This is great news, Ann, for the future use of composites in aircrafts. This craft uses the most composites so far, is that correct? I think this now shows proof that these lighter materials can work and sets the stage for a whole new phase in aircraft design and manufacturing. The fuel efficiency aspect is a real wiinner--have they said if this was achieved or not?
I'm afraid all the issues surrounding the Boeing 787 make me skeptical about any plane that introduces new technologies. It seems that the 787 is again having difficulties, making two unscheduled landings this week.
Rich, from what I saw, this week's Boeing 787 problems had to do with oil-related issues. That said, I'm not sure I want to fly on the 787 for awhile until all its problems are ironed out, including the batteries.
Rob, the Airbus has more composites than any other commercial jet to date, including the Boeing 787. And you're right, Boeing's troubles have nothing to do with composites. Although early on last year, there were some delamination problems on the composite skin.
Thanks, Rob. So now it's a brake indicator problem--not exactly new technology. At least the most recent problems have been mechanical, and not related to new technologies. OTOH, one wonders why they happened at all.
Yes, I saw that poll. That's the power of bad press. The fact that this is old tech, not new tech, at fault makes me nervous, because that indicates a systemic problem, like one of QA/maintenance. If anything, you'd think those oversight-type systems would be tightened on the 787 by now, not loosened.
That's right, Elizabeth, this has more carbon composites by weight than any other commercial jet so far. But not more than any aircraft--military planes have been successfully flying with very high proportions of carbon fiber composites for decades. In fact, that's where the technology got started.
I agree this is promising news, Liz, especially since it's a couple weeks ahead of the public schedule. Let's hope it means that the aviation industry in general is moving beyond all the design and production problems that it has been experiencing for the past few years.
Although it's true that Airbus flew the 350 a few weeks ahead of its public schedule, the entire plane's design and build cycle still took longer to reach completion, as did the Boeing 787's, than originally anticipated. Changing major structures from metals to composites is a humongous effort, and apparently even more complex and difficult than either company realized. That's saying a lot, considering how much engineering talent they both have. Like Chuck, I hope they can move forward now that they've won this hard-earned knowledge and that commercial aviation is entering a new phase.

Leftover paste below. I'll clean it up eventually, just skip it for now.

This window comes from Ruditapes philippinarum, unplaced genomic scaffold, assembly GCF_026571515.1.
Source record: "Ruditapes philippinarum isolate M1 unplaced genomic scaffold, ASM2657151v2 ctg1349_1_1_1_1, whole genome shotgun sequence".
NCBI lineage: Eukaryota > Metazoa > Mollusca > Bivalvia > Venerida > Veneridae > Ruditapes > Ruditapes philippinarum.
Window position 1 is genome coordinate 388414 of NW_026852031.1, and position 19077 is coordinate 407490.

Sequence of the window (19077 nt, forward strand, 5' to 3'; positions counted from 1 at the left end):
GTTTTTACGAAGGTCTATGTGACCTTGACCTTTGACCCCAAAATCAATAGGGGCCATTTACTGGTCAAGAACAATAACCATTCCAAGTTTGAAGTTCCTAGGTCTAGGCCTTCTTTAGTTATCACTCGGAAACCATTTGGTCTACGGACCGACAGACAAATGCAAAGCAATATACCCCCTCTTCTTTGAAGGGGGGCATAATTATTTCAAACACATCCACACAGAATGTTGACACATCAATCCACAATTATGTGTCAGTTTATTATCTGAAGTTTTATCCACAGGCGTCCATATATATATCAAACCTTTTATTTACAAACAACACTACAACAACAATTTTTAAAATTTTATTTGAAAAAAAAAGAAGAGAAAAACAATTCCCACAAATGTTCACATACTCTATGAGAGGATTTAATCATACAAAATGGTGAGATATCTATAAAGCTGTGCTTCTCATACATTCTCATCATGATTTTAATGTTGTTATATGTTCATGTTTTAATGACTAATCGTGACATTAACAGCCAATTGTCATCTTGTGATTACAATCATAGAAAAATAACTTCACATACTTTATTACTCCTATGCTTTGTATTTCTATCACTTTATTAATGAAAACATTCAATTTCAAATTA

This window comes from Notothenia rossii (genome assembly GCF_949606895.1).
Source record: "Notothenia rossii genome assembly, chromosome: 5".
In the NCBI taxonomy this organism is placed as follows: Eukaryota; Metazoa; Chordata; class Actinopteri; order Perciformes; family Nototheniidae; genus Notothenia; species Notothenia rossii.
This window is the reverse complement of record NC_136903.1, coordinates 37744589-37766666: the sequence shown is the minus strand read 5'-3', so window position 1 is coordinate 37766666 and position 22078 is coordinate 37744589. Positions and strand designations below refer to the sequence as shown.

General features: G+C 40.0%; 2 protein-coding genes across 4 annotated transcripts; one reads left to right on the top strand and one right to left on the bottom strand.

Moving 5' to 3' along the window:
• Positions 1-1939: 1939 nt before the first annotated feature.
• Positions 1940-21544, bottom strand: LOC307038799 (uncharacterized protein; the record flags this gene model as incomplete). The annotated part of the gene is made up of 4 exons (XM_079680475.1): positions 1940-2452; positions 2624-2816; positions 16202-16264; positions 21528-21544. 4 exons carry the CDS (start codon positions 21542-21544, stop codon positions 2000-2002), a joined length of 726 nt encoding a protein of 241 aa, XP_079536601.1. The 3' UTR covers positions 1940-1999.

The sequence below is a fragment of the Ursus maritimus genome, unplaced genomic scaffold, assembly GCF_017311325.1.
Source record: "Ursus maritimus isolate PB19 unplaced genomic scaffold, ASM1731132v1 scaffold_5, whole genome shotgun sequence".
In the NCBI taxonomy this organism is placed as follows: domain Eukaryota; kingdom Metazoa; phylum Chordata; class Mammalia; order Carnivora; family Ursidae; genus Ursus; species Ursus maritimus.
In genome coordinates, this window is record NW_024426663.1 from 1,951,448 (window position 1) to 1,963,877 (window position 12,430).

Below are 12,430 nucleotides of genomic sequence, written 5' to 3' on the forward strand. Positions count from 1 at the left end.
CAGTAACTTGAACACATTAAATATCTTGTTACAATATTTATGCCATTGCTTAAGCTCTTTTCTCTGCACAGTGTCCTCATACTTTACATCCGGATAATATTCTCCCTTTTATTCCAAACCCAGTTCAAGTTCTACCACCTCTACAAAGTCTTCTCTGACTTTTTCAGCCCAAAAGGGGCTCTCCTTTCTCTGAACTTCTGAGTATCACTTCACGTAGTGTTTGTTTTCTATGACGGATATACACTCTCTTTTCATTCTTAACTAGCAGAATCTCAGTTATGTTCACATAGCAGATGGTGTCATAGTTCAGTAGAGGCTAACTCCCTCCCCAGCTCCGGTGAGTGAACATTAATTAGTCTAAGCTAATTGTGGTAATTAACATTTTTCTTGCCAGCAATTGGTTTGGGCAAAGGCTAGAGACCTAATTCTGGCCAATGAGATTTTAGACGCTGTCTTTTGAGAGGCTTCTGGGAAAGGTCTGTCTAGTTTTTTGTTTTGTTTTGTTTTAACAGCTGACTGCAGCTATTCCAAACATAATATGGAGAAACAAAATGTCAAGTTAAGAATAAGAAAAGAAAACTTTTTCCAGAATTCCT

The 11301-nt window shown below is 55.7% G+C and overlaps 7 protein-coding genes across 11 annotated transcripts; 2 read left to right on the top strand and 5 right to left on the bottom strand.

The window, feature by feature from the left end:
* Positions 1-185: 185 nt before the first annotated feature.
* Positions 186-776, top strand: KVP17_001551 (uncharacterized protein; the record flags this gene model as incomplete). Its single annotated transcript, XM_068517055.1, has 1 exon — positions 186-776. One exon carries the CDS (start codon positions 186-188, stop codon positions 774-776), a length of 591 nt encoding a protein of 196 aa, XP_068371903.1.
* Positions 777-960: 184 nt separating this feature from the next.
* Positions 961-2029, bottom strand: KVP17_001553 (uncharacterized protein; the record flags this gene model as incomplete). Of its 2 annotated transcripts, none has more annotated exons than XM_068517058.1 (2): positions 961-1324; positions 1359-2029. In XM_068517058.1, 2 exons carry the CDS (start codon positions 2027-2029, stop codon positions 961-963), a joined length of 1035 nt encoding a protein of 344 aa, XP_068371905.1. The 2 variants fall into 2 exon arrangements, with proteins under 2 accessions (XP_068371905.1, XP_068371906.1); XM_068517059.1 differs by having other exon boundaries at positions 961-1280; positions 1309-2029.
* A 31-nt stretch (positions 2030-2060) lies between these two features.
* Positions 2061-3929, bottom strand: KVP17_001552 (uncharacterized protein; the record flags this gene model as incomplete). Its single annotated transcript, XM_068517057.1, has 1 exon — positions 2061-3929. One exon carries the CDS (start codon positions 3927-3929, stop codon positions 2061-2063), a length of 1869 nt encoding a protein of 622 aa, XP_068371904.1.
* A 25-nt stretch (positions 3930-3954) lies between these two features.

@Murray: Yes sounds like that to me too. You need to provide the fullest support towards industries like aviation since they are the things which carries the industry forward if its right on track with technology.
Ann, TJ-- I, too, would like to see composite fatigue results. Fatigue kills airframe components! The only way the US Air Force has been able to keep B-52s airworthy is to address this, since the wing flexes about 6 feet with every takeoff and landing cycle. Quite a maintenence effort.
I doubt Airbus has taken a horizontal stablizer into a test bed and twisted/jerked it six ways from Sunday to see fatigue results. Most probably rely on computer modelling, but I hope not.
notarboca, I'd be very surprised if Airbus *didn't* do the type of tests you mention. The 15 slides shown in my previous story on the 350, "Slideshow: Anatomy of a Composite-Heavy Jetliner" http://www.designnews.com/author.asp?section_id=1392&doc_id=264009 are a mere smattering of all the various press releases and announcements made on the many, many steps during this entire process, and many of those represent a ton of different tests. Commercial aircraft must go through a very rigorous testing process, much more extensive than that of military aircraft. We've discussed this, regarding composites, here: http://www.designnews.com/document.asp?doc_id=235863 and here: http://www.designnews.com/author.asp?section_id=1386&doc_id=235214 Airbus seems to have learned from Boeing's mistakes.
Altair has released an update of its HyperWorks computer-aided engineering simulation suite that includes new features focusing on four key areas of product design: performance optimization, lightweight design, lead-time reduction, and new technologies.
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In a line of ultra-futuristic projects, DARPA is developing a brain microchip that will help heal the bodies and minds of soldiers. A final product is far off, but preliminary chips are already being tested.
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